How Should I Schedule My Sightseeing in Rome?

Not everything’s open every day in Rome. The Vatican museums and Sistine Chapel close one day a week; so do lots of favorite restaurants and shops.

So when planning your trip to Rome, it pays to have a basic idea of what day in the week is best for which sight or activity. Here’s help. (In the form of a “rhyme.” Move aside, Shakespeare Keats Dr. Seuss Eddie Mannix).

And here it is… in video form!

Dreaming of the Sistine Chapel? Then don’t go on a Sunday

Vatican museums, closed Sundays

You’ll also be out of luck if you were hoping to see the School of Athens.

The Vatican museums (which include the Sistine Chapel) are open every day but Sunday. On the last Sunday of the month, they are open and free, but it’s not something I recommend if you value your vacation time; the line is often three hours or more (and you can’t book a ticket in advance on the Vatican website). St. Peter’s Basilica is open daily; on Sunday, the Pope appears at 12pm to an audience on the square, and on Wednesday, he has his general audience at 10:30am.

Best time to go to the Vatican: Wednesday morning, as the museums tend to be emptier while the Pope does his audience; otherwise, Tuesdays, Thursdays or Fridays, since Saturday and Monday tend to be crowded with people who would have gone on Sunday.

And stay away from smaller churches—at least if it is midday

Most churches are open daily in Rome. However, many of the more off-the-beaten-path churches also close midday, some for as long as from 12pm to 4pm, so always check. On Sunday, remember that they may be holding Mass and more ceremonies than usual, which can make it more difficult (or forbidden) to walk around to sightsee. 

Best time to go: Morning or evening, except for Sundays (unless you want to see Mass).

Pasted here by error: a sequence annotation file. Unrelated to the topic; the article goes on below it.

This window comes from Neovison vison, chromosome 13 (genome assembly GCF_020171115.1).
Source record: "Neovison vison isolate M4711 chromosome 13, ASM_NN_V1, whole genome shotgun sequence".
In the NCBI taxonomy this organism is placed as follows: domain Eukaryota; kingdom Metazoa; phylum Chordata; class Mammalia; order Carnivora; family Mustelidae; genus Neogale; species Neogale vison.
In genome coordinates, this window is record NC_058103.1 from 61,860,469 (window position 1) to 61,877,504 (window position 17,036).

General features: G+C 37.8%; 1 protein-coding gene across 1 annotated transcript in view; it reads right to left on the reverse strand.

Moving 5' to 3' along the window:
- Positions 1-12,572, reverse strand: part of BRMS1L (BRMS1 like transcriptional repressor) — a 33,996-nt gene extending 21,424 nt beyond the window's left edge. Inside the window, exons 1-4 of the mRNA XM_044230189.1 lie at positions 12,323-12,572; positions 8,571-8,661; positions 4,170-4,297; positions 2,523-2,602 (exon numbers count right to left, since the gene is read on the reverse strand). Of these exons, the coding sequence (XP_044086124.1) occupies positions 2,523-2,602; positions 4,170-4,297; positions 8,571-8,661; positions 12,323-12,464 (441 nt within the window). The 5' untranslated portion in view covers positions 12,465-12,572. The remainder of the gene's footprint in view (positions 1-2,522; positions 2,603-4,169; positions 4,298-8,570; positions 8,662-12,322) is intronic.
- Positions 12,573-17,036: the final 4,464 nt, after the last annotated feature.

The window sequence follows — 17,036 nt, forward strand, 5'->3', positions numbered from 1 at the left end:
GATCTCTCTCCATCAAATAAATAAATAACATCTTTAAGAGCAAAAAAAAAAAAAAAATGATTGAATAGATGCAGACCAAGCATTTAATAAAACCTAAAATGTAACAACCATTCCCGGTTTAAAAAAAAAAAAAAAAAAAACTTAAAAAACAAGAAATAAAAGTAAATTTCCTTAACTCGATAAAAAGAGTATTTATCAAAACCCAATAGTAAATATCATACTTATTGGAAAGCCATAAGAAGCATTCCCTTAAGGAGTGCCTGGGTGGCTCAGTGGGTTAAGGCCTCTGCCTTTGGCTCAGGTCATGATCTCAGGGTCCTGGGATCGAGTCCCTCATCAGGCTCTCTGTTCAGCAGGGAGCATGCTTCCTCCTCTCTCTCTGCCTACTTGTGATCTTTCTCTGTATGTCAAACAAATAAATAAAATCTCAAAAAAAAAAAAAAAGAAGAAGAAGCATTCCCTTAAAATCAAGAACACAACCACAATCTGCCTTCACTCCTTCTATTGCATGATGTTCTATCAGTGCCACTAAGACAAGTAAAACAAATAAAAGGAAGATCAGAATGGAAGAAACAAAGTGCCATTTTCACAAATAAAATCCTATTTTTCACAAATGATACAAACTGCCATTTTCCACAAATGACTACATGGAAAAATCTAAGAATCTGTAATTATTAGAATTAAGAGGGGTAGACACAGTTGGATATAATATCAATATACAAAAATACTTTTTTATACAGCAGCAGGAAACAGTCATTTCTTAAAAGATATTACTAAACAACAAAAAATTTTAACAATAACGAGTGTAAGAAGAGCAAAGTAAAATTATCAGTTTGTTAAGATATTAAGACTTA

On Monday, many museums are a no-go

Palazzo Massimo, closed Mondays

Palazzo Massimo, closed on Mondays

Most of Rome’s best museums close on Mondays, but are open every other day of the week. These include the Borghese GalleryPalazzo BarberiniPalazzo MassimoCrypta BalbiMAXXICastel Sant’Angelo, and the National Gallery of Modern Art.

Best time to go: Tuesday through Friday; weekends tend to be more crowded than weekdays (not that that’s much of a problem at some of these places, like the Crypta Balbi).

While for lots of restaurants, it’s the day of riposo

Many of Rome’s restaurants have one “day of rest,” even though this is no longer government-mandated. This day is typically—but not always—Monday, and sometimes Sunday for lunch and/or dinner as well (particularly for restaurants that are more elegant or upscale; since Sunday is a big pizza night, pizzerias are usually open Sunday). Some restaurants, like popular Da Francesco near Piazza Navona, close Tuesday instead.

Best time to show up without a reservation or calling in advance: Wednesday or Thursday. Popular places tend to have a wait on Friday or Saturday nights, and if you’re heading somewhere on a Monday, you’ll want to call in advance (or look it up) to make sure they’re open.